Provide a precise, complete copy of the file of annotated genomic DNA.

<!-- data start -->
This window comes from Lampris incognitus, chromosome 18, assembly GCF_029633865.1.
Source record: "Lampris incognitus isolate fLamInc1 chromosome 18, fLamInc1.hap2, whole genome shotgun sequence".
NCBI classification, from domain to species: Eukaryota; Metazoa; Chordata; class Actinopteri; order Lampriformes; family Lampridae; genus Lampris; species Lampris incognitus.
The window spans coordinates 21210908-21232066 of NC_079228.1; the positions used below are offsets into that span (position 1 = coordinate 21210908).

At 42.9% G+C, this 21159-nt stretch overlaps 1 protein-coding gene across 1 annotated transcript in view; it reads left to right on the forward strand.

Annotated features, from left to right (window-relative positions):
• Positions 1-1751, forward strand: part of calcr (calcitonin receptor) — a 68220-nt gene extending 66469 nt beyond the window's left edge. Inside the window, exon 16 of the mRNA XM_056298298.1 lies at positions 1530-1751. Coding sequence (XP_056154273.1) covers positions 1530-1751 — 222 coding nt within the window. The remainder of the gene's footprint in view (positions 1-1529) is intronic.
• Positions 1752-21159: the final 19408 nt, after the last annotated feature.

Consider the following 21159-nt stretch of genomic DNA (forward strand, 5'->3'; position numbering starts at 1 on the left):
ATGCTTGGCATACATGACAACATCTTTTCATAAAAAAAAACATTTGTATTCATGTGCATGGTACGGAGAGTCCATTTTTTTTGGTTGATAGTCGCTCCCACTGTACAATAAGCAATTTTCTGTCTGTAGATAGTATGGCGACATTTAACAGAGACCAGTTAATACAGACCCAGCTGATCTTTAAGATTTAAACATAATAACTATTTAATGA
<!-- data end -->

This window comes from Lampris incognitus, chromosome 18, assembly GCF_029633865.1.
Source record: "Lampris incognitus isolate fLamInc1 chromosome 18, fLamInc1.hap2, whole genome shotgun sequence".
NCBI classification, from domain to species: Eukaryota; Metazoa; Chordata; class Actinopteri; order Lampriformes; family Lampridae; genus Lampris; species Lampris incognitus.
The window spans coordinates 21210908-21232066 of NC_079228.1; the positions used below are offsets into that span (position 1 = coordinate 21210908).

At 42.9% G+C, this 21159-nt stretch overlaps 1 protein-coding gene across 1 annotated transcript in view; it reads left to right on the forward strand.

Annotated features, from left to right (window-relative positions):
• Positions 1-1751, forward strand: part of calcr (calcitonin receptor) — a 68220-nt gene extending 66469 nt beyond the window's left edge. Inside the window, exon 16 of the mRNA XM_056298298.1 lies at positions 1530-1751. Coding sequence (XP_056154273.1) covers positions 1530-1751 — 222 coding nt within the window. The remainder of the gene's footprint in view (positions 1-1529) is intronic.
• Positions 1752-21159: the final 19408 nt, after the last annotated feature.

Consider the following 21159-nt stretch of genomic DNA (forward strand, 5'->3'; position numbering starts at 1 on the left):
ATGCTTGGCATACATGACAACATCTTTTCATAAAAAAAAACATTTGTATTCATGTGCATGGTACGGAGAGTCCATTTTTTTTGGTTGATAGTCGCTCCCACTGTACAATAAGCAATTTTCTGTCTGTAGATAGTATGGCGACATTTAACAGAGACCAGTTAATACAGACCCAGCTGATCTTTAAGATTTAAACATAATAACTATTTAATGA